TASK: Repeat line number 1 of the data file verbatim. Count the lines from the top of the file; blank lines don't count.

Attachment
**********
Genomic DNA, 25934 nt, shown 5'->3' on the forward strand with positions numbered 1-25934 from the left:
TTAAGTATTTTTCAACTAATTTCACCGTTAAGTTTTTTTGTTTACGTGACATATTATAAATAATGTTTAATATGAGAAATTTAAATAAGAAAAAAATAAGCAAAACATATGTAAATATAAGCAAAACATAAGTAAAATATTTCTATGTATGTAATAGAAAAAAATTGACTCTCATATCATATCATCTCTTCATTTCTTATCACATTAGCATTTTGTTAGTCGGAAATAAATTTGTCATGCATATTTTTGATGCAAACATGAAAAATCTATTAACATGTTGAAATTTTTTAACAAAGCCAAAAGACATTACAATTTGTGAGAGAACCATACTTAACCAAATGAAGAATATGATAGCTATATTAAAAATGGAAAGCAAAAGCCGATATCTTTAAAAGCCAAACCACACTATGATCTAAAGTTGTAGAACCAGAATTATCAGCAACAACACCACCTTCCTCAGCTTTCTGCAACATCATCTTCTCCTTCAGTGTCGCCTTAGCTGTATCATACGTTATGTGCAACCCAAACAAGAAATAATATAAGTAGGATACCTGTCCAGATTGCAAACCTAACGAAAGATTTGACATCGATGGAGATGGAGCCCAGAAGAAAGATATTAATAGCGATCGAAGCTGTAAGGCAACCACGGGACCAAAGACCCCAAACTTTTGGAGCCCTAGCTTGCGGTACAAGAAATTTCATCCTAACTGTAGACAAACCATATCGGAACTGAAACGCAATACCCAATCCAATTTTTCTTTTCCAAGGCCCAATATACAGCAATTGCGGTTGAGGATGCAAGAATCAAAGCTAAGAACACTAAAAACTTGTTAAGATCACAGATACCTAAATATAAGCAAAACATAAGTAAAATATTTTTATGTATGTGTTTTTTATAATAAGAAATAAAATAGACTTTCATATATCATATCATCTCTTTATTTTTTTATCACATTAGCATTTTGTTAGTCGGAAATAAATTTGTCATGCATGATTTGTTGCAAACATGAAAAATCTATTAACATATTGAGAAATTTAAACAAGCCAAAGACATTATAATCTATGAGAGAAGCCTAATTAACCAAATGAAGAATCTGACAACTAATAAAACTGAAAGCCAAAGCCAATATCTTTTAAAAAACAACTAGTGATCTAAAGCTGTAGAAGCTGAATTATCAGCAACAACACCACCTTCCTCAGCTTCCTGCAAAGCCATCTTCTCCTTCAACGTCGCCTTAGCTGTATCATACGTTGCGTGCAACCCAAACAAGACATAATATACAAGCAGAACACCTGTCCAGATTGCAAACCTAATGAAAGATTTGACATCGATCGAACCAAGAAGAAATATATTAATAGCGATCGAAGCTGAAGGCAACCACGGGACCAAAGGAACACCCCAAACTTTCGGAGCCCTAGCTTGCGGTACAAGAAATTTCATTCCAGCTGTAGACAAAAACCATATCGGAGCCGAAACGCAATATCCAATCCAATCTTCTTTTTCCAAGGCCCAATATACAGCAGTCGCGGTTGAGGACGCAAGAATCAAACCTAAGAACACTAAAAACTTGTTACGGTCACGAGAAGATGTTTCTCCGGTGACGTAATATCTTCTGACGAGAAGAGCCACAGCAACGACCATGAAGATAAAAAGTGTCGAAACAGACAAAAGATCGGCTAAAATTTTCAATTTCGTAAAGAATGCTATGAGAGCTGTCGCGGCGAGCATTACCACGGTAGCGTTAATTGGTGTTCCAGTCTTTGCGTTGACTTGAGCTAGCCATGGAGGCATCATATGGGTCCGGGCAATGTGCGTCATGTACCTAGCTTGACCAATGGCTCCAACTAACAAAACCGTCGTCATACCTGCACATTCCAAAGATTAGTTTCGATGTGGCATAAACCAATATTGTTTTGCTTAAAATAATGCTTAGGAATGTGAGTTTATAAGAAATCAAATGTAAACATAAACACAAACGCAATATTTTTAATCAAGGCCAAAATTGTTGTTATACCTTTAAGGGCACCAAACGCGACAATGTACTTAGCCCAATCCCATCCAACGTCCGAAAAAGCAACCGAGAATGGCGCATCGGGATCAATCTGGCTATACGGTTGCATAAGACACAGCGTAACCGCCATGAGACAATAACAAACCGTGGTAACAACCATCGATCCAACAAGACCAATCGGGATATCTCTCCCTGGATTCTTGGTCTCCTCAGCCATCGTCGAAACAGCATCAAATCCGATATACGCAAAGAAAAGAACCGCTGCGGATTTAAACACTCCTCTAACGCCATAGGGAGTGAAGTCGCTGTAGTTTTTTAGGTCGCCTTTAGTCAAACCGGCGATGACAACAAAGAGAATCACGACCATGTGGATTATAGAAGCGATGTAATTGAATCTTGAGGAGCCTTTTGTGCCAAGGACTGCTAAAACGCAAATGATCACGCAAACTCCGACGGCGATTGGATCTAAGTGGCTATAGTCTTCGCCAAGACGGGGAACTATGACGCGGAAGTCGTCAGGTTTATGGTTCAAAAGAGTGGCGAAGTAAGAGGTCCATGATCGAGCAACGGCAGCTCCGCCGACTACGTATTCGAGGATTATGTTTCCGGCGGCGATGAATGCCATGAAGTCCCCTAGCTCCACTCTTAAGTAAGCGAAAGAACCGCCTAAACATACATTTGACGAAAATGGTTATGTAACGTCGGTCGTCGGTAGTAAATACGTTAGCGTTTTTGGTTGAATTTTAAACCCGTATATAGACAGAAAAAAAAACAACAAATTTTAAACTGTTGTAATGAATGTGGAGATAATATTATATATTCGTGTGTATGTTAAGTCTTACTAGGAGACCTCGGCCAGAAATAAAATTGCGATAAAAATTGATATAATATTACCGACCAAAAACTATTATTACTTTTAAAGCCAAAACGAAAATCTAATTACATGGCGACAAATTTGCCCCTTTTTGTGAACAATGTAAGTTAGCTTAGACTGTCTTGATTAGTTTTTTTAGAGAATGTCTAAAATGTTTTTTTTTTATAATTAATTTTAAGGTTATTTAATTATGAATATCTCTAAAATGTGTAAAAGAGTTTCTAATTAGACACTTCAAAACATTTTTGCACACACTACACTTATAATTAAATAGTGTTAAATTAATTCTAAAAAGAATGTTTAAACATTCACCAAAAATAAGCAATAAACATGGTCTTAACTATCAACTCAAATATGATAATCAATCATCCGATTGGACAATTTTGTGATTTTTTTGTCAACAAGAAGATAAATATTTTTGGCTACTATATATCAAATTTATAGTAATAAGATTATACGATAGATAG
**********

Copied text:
Genomic DNA, 25934 nt, shown 5'->3' on the forward strand with positions numbered 1-25934 from the left: